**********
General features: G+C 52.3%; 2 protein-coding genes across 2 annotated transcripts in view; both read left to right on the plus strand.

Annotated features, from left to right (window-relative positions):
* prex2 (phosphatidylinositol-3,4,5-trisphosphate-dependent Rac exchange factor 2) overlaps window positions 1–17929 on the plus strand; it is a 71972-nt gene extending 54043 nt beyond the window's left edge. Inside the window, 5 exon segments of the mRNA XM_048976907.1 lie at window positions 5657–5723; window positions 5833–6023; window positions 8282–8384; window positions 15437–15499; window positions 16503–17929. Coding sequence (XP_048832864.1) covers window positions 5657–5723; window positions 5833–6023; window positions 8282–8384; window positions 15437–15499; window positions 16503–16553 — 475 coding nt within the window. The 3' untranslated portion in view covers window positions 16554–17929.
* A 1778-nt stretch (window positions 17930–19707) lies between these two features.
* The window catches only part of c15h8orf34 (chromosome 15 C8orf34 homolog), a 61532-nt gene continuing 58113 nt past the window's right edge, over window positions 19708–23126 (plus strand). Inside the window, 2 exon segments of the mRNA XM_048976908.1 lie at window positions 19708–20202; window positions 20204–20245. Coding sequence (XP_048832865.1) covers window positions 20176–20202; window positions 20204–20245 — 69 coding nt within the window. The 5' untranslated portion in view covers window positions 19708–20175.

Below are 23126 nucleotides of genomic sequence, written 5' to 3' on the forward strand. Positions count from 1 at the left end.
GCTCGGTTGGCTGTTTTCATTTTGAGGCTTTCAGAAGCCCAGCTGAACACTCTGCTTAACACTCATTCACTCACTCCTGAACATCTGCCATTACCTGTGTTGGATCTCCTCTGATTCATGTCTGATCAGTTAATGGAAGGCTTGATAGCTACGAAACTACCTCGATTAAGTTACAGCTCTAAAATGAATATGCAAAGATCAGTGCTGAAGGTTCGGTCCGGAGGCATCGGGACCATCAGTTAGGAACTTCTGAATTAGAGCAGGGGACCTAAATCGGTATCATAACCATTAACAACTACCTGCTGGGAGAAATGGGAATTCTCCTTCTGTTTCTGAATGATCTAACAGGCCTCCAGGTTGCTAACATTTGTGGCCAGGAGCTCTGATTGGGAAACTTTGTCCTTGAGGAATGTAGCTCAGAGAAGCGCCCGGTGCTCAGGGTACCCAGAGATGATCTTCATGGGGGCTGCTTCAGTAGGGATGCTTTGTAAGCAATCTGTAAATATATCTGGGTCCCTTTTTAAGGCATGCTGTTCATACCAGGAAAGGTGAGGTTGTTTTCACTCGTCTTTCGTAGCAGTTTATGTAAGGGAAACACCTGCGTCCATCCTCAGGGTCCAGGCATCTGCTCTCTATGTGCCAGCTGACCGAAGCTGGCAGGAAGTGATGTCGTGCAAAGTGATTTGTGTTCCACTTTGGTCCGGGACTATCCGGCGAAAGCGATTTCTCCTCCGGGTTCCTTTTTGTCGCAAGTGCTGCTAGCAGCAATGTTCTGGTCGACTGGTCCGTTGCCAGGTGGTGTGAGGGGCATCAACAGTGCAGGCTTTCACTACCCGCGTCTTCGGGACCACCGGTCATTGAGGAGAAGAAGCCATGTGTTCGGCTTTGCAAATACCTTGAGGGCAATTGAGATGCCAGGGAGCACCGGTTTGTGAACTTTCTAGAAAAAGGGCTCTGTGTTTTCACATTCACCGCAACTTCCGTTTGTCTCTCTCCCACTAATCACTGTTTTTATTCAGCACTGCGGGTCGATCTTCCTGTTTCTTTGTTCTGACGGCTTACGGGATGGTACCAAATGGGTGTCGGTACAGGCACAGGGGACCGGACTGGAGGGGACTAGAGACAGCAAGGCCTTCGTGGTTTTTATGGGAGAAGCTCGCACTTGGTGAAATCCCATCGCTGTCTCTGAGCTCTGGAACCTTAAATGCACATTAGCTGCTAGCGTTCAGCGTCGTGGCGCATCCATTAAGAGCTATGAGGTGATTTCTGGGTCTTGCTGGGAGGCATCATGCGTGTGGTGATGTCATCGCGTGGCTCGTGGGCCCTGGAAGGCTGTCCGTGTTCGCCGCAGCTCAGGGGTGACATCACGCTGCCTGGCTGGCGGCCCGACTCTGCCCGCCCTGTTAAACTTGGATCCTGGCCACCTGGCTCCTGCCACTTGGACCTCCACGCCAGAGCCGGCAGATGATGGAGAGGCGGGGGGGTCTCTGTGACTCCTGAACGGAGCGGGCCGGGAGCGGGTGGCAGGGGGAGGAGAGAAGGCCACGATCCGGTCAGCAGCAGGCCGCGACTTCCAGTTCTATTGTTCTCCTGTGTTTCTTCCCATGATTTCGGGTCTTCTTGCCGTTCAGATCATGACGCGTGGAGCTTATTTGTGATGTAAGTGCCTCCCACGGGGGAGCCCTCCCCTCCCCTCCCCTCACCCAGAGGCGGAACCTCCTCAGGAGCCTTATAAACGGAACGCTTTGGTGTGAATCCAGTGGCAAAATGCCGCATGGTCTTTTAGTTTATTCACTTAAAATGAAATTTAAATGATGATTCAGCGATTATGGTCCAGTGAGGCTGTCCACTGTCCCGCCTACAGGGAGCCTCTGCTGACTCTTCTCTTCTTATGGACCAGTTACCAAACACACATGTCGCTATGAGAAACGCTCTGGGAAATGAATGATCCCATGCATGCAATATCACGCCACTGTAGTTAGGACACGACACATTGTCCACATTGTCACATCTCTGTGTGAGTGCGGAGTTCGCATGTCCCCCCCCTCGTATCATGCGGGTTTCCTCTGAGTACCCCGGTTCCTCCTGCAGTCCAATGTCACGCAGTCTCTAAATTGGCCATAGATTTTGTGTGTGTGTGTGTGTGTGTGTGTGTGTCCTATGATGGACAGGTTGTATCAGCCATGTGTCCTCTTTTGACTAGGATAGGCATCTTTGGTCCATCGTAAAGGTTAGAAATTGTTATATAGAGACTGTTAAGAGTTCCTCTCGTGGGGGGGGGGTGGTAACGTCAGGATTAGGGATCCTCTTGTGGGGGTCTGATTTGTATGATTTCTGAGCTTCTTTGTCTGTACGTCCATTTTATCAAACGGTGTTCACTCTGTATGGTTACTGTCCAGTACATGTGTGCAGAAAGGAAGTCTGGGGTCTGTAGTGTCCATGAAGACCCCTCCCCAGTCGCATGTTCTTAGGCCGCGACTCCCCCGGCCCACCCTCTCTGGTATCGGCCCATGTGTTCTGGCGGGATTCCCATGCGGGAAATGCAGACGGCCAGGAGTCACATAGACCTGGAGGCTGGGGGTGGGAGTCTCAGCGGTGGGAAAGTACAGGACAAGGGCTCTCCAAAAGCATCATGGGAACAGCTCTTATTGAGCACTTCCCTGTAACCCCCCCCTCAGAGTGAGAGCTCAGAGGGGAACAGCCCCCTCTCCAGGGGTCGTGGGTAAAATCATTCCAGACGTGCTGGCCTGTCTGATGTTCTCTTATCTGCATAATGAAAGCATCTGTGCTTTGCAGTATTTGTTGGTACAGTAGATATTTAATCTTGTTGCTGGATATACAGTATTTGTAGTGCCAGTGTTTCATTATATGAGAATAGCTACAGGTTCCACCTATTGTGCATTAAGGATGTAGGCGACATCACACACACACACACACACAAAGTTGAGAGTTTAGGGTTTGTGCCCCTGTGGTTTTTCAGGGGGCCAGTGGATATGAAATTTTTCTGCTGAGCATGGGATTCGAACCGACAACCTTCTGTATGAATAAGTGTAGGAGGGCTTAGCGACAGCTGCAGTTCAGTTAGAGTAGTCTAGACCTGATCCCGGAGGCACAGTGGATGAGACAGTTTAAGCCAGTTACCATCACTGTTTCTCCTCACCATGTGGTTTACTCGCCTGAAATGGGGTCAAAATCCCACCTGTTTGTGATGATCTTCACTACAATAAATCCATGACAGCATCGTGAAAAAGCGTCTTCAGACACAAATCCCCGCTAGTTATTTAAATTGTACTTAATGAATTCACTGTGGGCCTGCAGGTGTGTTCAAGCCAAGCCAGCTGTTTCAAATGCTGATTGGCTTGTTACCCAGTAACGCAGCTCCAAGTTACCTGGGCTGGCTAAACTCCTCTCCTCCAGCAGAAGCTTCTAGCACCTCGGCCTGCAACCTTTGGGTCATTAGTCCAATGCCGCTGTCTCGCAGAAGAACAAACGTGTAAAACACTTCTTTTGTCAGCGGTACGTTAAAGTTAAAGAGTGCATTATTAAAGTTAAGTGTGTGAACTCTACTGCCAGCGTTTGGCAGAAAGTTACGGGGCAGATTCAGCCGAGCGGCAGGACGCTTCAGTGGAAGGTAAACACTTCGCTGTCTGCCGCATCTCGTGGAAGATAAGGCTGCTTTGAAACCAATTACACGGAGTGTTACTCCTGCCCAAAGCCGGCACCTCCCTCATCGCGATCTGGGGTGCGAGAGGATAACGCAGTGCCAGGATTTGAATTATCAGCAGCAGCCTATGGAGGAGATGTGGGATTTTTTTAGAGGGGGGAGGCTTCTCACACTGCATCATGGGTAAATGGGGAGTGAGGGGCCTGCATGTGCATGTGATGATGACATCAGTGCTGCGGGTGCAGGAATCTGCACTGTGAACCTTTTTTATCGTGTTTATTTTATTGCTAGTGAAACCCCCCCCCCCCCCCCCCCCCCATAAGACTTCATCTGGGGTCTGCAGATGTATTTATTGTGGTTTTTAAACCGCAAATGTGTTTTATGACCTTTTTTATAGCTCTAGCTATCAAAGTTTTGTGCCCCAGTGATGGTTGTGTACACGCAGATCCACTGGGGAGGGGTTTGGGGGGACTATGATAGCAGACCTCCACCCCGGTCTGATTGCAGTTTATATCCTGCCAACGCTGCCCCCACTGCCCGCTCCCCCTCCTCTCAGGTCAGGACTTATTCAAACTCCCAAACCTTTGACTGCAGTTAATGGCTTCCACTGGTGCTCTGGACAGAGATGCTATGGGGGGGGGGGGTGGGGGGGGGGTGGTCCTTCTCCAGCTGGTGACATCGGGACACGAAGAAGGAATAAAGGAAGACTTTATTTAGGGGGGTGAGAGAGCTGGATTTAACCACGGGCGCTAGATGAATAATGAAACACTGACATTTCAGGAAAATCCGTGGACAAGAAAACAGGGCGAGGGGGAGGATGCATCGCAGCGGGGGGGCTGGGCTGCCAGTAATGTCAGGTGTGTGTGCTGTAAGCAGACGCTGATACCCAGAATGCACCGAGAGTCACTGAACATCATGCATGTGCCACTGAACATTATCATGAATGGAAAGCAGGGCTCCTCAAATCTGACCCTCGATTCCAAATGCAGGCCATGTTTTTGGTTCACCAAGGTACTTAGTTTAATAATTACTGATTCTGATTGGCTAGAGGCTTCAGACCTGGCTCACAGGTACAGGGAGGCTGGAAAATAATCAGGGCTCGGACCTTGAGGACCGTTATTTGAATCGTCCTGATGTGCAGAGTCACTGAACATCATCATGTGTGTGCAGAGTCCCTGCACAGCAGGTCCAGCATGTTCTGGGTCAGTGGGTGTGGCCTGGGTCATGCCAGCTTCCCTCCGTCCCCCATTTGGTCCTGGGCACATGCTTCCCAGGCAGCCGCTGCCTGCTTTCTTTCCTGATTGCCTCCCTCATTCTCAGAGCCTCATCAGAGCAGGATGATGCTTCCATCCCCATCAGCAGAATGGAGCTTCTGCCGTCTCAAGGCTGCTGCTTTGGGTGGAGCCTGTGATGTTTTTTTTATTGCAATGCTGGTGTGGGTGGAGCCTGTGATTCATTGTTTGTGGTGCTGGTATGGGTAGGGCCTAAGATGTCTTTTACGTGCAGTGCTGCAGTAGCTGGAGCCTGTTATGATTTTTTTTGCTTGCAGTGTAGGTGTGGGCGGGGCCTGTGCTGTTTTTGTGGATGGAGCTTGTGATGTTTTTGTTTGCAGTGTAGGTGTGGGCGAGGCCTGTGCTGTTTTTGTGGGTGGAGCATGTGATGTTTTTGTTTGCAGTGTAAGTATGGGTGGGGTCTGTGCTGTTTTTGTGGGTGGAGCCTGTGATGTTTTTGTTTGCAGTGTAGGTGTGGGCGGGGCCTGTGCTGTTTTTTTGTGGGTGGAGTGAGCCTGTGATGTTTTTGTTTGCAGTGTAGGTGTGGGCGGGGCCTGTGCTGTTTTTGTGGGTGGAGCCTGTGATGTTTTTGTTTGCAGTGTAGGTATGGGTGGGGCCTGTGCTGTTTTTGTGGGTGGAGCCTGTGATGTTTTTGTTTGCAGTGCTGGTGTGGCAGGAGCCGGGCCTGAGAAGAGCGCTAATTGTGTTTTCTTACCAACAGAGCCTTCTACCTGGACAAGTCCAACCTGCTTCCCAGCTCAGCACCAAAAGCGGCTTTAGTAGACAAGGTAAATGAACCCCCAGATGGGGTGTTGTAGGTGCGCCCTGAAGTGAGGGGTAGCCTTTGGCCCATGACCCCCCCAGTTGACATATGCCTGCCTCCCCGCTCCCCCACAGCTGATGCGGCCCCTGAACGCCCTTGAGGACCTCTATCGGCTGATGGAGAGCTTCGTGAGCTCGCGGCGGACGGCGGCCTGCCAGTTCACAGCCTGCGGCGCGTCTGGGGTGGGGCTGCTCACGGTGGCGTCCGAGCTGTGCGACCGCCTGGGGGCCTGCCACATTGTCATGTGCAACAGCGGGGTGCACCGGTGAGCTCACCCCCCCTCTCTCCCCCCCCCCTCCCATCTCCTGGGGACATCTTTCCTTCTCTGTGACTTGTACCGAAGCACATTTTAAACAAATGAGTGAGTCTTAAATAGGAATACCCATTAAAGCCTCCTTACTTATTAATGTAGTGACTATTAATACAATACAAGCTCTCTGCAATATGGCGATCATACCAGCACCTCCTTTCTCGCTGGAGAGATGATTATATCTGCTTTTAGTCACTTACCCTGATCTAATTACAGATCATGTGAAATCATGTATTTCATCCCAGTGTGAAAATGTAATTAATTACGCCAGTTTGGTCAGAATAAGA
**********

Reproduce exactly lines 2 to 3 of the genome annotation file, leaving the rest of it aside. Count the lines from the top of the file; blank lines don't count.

Annotated features, from left to right (window-relative positions):
* prex2 (phosphatidylinositol-3,4,5-trisphosphate-dependent Rac exchange factor 2) overlaps window positions 1–17929 on the plus strand; it is a 71972-nt gene extending 54043 nt beyond the window's left edge. Inside the window, 5 exon segments of the mRNA XM_048976907.1 lie at window positions 5657–5723; window positions 5833–6023; window positions 8282–8384; window positions 15437–15499; window positions 16503–17929. Coding sequence (XP_048832864.1) covers window positions 5657–5723; window positions 5833–6023; window positions 8282–8384; window positions 15437–15499; window positions 16503–16553 — 475 coding nt within the window. The 3' untranslated portion in view covers window positions 16554–17929.